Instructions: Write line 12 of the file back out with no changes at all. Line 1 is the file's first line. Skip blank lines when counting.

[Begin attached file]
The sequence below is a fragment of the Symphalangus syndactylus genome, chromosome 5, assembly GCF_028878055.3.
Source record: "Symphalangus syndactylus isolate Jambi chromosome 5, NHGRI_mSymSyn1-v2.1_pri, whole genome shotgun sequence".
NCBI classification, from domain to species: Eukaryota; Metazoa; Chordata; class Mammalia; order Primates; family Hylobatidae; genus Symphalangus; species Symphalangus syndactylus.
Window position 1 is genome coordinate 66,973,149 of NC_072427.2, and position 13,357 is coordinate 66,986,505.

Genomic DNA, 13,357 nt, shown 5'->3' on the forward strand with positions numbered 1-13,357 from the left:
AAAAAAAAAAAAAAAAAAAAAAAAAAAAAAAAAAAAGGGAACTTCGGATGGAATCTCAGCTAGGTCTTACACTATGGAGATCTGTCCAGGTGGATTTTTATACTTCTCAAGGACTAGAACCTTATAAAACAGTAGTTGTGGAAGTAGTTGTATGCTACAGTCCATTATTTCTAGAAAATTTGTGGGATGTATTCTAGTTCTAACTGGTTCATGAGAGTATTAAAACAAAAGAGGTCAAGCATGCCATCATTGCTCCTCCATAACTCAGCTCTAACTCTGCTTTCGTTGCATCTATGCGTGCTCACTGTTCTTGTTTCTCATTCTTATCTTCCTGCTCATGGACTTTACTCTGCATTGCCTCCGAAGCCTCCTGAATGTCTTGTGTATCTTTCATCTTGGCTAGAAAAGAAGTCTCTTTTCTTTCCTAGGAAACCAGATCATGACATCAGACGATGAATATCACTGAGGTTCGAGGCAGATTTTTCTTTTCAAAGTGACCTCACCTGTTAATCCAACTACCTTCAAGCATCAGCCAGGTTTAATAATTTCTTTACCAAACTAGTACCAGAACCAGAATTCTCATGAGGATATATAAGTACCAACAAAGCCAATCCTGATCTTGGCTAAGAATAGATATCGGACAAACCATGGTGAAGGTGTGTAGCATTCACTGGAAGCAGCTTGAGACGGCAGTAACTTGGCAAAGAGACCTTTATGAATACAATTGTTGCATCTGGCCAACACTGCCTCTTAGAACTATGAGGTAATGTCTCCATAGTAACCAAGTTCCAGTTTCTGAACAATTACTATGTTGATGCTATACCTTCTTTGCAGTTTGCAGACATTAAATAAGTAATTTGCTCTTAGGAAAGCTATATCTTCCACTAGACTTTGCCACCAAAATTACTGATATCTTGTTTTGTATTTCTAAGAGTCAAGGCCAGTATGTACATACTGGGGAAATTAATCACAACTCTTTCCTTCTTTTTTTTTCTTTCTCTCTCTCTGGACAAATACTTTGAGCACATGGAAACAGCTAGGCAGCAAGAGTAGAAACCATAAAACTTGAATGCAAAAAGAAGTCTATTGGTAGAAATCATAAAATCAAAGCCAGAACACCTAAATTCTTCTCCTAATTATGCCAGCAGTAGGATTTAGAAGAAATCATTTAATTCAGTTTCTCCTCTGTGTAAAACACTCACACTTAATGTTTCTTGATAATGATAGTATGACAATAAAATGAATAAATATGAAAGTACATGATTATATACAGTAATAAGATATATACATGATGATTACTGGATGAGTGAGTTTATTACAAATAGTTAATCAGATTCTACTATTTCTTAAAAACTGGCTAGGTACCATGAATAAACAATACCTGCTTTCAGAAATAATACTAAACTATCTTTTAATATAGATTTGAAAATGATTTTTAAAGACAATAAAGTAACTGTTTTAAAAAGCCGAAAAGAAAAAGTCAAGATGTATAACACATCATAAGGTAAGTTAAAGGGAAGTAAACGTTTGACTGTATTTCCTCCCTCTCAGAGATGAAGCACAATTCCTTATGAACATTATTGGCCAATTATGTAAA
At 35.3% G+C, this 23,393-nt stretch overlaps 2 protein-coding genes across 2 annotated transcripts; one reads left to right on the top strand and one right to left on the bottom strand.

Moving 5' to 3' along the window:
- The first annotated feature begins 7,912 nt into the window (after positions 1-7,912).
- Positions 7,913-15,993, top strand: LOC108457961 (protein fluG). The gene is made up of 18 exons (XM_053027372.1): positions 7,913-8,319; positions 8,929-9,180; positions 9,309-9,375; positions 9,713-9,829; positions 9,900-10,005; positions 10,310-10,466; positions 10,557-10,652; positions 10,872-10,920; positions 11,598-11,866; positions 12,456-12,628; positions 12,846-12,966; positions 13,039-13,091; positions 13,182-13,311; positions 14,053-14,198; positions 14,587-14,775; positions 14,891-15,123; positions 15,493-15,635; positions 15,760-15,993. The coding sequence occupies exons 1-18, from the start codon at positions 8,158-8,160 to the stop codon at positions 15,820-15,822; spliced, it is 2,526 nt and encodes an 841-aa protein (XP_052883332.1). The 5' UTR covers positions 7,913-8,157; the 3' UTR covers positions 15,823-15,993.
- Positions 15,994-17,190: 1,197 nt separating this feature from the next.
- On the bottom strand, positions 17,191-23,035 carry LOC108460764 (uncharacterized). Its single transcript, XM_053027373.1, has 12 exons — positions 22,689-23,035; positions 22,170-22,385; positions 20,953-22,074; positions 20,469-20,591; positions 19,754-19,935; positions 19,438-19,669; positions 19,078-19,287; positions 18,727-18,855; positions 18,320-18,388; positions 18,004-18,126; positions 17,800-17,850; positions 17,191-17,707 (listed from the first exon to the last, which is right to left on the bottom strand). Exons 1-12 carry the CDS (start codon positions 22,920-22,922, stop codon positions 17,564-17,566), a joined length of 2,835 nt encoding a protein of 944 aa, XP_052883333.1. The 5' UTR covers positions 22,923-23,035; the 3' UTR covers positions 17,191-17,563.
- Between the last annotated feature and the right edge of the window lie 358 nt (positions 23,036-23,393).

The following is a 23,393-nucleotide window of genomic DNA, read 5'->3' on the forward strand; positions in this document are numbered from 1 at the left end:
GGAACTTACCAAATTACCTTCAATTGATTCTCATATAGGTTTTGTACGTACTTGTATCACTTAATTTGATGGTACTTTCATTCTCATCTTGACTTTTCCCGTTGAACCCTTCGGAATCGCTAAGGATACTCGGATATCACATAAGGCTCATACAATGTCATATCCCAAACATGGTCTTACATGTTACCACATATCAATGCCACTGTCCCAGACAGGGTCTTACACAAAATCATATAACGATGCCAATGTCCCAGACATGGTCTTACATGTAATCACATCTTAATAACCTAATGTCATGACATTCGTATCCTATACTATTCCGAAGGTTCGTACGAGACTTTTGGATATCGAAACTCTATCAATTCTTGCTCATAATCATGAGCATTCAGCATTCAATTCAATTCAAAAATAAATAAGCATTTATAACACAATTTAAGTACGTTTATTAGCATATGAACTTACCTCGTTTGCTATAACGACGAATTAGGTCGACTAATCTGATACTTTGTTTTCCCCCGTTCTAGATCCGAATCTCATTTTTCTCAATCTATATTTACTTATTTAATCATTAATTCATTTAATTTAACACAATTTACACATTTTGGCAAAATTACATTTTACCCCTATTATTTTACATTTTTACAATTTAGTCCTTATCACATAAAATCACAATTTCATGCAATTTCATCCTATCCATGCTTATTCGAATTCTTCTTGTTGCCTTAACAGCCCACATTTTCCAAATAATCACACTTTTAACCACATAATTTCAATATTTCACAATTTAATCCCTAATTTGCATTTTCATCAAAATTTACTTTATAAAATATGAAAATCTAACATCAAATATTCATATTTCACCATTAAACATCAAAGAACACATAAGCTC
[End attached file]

- On the bottom strand, positions 17,191-23,035 carry LOC108460764 (uncharacterized). Its single transcript, XM_053027373.1, has 12 exons — positions 22,689-23,035; positions 22,170-22,385; positions 20,953-22,074; positions 20,469-20,591; positions 19,754-19,935; positions 19,438-19,669; positions 19,078-19,287; positions 18,727-18,855; positions 18,320-18,388; positions 18,004-18,126; positions 17,800-17,850; positions 17,191-17,707 (listed from the first exon to the last, which is right to left on the bottom strand). Exons 1-12 carry the CDS (start codon positions 22,920-22,922, stop codon positions 17,564-17,566), a joined length of 2,835 nt encoding a protein of 944 aa, XP_052883333.1. The 5' UTR covers positions 22,923-23,035; the 3' UTR covers positions 17,191-17,563.